Before the second day of hearing on the motion to terminate parental rights, Mother and Father moved to continue the hearing. Father's mother was in a coma. The parents argued that terminating parental rights on that day would affect N.F. because he had been living with her. The State and the guardian ad litem consented to the continuance if terminating parental rights would have a traumatic effect upon N.F. because of his grandmother's illness. The district court denied the request for a continuance and found that the further delay in reaching permanency would have a greater harmful effect on N.F. than the termination.

The decision to grant or deny a continuance is within the discretion of the district court. Thus, we review the denial of a continuance for an abuse of discretion. State v. Johnson, 304 Kan. 924, 944-45, 376 P.3d 70 (2016). The party asserting an abuse of discretion bears the burden of proving that the district court abused its discretion. Northern Natural Gas Co. v. ONEOK Field Services Co., 296 Kan. 906, 935, 296 P.3d 1106 (2013).

We recognize that a proceeding under the Code for the Care of Children must be disposed of without delay, but continuances may be granted when the party requesting the continuance shows good cause. See K.S.A. 2017 Supp. 38-2246. The Code establishes the time for a hearing on a motion to terminate parental rights, and it limits the grant of continuances—“[a] continuance shall be granted only if the court finds it is in the best interests of the child.” K.S.A. 2017 Supp. 38-2267(a).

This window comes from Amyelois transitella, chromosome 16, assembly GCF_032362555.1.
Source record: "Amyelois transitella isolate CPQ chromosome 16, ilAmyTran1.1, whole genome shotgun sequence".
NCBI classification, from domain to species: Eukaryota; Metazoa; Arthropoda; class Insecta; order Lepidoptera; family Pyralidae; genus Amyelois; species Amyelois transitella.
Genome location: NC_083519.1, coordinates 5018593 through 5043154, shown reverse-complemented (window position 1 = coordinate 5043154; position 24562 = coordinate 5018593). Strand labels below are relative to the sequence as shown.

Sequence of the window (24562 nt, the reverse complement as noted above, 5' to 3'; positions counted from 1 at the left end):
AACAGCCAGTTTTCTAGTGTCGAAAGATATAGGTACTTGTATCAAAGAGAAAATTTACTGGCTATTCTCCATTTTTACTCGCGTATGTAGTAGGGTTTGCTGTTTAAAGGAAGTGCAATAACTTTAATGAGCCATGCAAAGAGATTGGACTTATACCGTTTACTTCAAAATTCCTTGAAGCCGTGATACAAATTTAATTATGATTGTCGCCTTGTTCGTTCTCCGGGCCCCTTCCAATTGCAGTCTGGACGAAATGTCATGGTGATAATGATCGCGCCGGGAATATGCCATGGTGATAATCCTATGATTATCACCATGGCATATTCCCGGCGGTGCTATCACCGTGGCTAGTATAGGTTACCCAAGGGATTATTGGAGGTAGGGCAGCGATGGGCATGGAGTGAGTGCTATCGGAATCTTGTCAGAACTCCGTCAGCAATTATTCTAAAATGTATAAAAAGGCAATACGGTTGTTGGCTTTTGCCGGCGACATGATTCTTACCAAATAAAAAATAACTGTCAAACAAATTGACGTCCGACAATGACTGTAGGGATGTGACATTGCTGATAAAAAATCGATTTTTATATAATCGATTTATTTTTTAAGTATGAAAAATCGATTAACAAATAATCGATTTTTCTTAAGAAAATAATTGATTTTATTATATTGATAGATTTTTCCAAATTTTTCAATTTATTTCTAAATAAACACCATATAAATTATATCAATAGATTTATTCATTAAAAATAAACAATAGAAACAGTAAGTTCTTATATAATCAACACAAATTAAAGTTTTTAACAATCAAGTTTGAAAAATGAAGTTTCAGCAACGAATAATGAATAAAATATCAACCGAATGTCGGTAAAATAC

Here, the court's decision was reasonable based on the standards required by the Code. N.F. had been placed out of the home for more than two years. And the court found that N.F. had not recently resided with his paternal grandmother. The consideration of a further delay upon N.F. is reasonable based on the requirement to dispose of the case without delay. See In re J.A.H., 285 Kan. 375, 386, 172 P.3d 1 (2007). While Mother and Father considered grandmother's illness to be a good cause for a continuance, they failed to show that it was in N.F.'s best interests to continue the hearing. Based on the argument presented to the district court, a reasonable person could either have granted or denied the continuance. When a reasonable person could take the action of the district court, there is no abuse of discretion.

Additionally, the parents argue that the continuance should have been granted to allow Father to testify because he could not testify at the hearing because he was too distraught over his mother's condition. It is true that Father did not testify at the hearing on the termination of parental rights. But Father did not argue to the court that a continuance should be granted to permit him to testify.

Simply put, the parents do not meet the burden to show that the district court abused its discretion. The decision that an indefinite delay in the proceedings would not be in N.F.'s best interests was reasonable based on this record.

We are unpersuaded by the parents' due process claim.